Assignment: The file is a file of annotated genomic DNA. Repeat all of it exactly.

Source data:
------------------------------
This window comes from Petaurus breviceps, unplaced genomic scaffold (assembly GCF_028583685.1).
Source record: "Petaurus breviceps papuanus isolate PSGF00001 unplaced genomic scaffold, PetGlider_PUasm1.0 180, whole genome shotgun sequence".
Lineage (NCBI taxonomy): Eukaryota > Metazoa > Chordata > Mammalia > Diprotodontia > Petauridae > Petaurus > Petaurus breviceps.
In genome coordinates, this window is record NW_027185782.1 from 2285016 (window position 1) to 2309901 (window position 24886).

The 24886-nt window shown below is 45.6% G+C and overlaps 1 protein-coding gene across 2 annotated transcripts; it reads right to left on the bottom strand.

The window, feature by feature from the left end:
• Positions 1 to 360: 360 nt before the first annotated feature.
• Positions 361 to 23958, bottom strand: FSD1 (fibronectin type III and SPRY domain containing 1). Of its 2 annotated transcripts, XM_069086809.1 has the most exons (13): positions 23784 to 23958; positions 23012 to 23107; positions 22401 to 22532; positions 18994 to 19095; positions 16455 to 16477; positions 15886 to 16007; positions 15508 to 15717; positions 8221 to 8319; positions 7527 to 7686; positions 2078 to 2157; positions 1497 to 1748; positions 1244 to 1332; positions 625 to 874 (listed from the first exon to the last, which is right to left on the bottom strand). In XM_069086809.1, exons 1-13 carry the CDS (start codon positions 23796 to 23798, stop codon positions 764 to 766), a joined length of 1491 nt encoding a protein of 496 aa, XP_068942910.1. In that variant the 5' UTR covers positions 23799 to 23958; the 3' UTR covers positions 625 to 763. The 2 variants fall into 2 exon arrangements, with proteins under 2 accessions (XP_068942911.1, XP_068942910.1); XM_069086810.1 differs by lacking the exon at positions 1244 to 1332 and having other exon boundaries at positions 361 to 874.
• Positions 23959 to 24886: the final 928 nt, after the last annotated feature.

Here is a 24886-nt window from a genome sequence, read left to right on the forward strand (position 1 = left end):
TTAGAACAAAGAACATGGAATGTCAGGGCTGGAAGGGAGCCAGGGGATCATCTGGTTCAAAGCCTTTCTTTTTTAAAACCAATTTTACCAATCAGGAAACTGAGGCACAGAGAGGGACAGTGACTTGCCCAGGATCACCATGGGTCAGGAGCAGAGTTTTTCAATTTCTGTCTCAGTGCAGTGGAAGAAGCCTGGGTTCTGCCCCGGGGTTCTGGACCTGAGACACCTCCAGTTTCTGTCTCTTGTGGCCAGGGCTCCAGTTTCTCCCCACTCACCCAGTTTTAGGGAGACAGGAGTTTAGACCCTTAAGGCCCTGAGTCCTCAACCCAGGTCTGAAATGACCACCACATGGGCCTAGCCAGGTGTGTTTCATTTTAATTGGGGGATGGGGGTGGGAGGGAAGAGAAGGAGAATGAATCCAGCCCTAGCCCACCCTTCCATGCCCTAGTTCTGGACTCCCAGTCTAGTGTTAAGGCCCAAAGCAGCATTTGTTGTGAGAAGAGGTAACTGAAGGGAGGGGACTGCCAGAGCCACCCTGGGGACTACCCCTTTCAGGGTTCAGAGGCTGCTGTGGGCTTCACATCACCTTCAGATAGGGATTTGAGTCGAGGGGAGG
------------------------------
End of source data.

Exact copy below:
This window comes from Petaurus breviceps, unplaced genomic scaffold (assembly GCF_028583685.1).
Source record: "Petaurus breviceps papuanus isolate PSGF00001 unplaced genomic scaffold, PetGlider_PUasm1.0 180, whole genome shotgun sequence".
Lineage (NCBI taxonomy): Eukaryota > Metazoa > Chordata > Mammalia > Diprotodontia > Petauridae > Petaurus > Petaurus breviceps.
In genome coordinates, this window is record NW_027185782.1 from 2285016 (window position 1) to 2309901 (window position 24886).

The 24886-nt window shown below is 45.6% G+C and overlaps 1 protein-coding gene across 2 annotated transcripts; it reads right to left on the bottom strand.

The window, feature by feature from the left end:
• Positions 1 to 360: 360 nt before the first annotated feature.
• Positions 361 to 23958, bottom strand: FSD1 (fibronectin type III and SPRY domain containing 1). Of its 2 annotated transcripts, XM_069086809.1 has the most exons (13): positions 23784 to 23958; positions 23012 to 23107; positions 22401 to 22532; positions 18994 to 19095; positions 16455 to 16477; positions 15886 to 16007; positions 15508 to 15717; positions 8221 to 8319; positions 7527 to 7686; positions 2078 to 2157; positions 1497 to 1748; positions 1244 to 1332; positions 625 to 874 (listed from the first exon to the last, which is right to left on the bottom strand). In XM_069086809.1, exons 1-13 carry the CDS (start codon positions 23796 to 23798, stop codon positions 764 to 766), a joined length of 1491 nt encoding a protein of 496 aa, XP_068942910.1. In that variant the 5' UTR covers positions 23799 to 23958; the 3' UTR covers positions 625 to 763. The 2 variants fall into 2 exon arrangements, with proteins under 2 accessions (XP_068942911.1, XP_068942910.1); XM_069086810.1 differs by lacking the exon at positions 1244 to 1332 and having other exon boundaries at positions 361 to 874.
• Positions 23959 to 24886: the final 928 nt, after the last annotated feature.

Here is a 24886-nt window from a genome sequence, read left to right on the forward strand (position 1 = left end):
TTAGAACAAAGAACATGGAATGTCAGGGCTGGAAGGGAGCCAGGGGATCATCTGGTTCAAAGCCTTTCTTTTTTAAAACCAATTTTACCAATCAGGAAACTGAGGCACAGAGAGGGACAGTGACTTGCCCAGGATCACCATGGGTCAGGAGCAGAGTTTTTCAATTTCTGTCTCAGTGCAGTGGAAGAAGCCTGGGTTCTGCCCCGGGGTTCTGGACCTGAGACACCTCCAGTTTCTGTCTCTTGTGGCCAGGGCTCCAGTTTCTCCCCACTCACCCAGTTTTAGGGAGACAGGAGTTTAGACCCTTAAGGCCCTGAGTCCTCAACCCAGGTCTGAAATGACCACCACATGGGCCTAGCCAGGTGTGTTTCATTTTAATTGGGGGATGGGGGTGGGAGGGAAGAGAAGGAGAATGAATCCAGCCCTAGCCCACCCTTCCATGCCCTAGTTCTGGACTCCCAGTCTAGTGTTAAGGCCCAAAGCAGCATTTGTTGTGAGAAGAGGTAACTGAAGGGAGGGGACTGCCAGAGCCACCCTGGGGACTACCCCTTTCAGGGTTCAGAGGCTGCTGTGGGCTTCACATCACCTTCAGATAGGGATTTGAGTCGAGGGGAGG